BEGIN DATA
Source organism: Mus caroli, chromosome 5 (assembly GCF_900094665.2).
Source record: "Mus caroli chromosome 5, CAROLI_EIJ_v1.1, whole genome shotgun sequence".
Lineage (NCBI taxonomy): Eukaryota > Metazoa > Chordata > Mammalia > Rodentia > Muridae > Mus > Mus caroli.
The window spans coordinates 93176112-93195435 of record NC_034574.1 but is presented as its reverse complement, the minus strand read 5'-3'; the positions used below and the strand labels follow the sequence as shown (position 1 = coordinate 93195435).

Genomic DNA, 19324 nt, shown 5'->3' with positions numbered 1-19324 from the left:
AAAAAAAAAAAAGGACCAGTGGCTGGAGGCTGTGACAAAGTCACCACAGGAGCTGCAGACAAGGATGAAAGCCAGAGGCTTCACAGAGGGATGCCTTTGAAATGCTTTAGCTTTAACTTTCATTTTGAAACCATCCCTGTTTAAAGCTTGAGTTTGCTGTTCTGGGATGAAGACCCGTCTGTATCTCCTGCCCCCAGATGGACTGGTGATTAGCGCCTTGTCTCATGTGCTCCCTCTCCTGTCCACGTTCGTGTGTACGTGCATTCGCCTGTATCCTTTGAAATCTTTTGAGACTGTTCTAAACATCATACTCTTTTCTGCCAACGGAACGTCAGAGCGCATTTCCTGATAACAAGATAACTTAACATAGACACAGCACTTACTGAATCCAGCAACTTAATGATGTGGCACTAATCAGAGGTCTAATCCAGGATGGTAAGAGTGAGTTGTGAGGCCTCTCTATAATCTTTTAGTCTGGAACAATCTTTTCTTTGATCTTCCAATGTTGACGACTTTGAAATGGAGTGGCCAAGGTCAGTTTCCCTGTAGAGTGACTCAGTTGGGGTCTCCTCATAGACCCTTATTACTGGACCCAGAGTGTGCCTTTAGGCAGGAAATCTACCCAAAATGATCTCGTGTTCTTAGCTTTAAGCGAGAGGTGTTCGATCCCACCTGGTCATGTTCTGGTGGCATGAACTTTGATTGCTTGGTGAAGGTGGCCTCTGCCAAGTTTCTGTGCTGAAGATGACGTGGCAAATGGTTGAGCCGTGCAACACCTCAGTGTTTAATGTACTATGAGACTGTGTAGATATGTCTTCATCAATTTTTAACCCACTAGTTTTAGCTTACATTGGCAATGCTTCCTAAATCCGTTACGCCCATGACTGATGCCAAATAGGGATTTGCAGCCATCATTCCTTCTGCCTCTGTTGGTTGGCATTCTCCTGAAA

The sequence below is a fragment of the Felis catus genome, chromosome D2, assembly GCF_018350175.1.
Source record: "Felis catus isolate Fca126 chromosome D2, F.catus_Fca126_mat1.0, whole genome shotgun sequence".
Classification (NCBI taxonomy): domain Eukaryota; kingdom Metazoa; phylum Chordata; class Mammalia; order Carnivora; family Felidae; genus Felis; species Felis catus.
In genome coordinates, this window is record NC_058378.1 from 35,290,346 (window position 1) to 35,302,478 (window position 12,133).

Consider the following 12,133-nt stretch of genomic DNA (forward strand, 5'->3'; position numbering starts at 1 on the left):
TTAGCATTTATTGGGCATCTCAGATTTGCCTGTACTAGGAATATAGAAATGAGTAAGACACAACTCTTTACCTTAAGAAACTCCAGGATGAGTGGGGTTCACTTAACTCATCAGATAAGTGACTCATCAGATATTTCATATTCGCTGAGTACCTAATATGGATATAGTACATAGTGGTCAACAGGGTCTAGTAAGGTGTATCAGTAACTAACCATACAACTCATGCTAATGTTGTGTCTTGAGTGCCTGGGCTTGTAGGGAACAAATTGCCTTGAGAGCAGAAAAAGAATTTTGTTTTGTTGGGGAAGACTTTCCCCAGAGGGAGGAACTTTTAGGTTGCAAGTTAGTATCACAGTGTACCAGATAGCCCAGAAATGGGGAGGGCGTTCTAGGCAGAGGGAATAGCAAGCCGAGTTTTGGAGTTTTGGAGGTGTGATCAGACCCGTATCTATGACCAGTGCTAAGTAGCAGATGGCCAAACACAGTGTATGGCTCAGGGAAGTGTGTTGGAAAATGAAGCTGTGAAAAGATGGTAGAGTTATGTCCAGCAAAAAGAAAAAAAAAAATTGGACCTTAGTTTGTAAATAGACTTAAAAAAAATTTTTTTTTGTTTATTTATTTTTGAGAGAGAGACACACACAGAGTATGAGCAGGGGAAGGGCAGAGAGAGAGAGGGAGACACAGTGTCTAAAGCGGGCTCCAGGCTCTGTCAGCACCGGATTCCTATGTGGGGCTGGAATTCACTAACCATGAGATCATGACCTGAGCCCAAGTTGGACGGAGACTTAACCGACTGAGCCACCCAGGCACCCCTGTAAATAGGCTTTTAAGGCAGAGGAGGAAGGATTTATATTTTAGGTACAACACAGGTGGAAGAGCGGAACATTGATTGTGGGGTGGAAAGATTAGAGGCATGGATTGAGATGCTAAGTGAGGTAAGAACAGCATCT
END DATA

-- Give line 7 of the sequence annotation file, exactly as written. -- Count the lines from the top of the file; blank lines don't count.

The sequence below is a fragment of the Felis catus genome, chromosome D2, assembly GCF_018350175.1.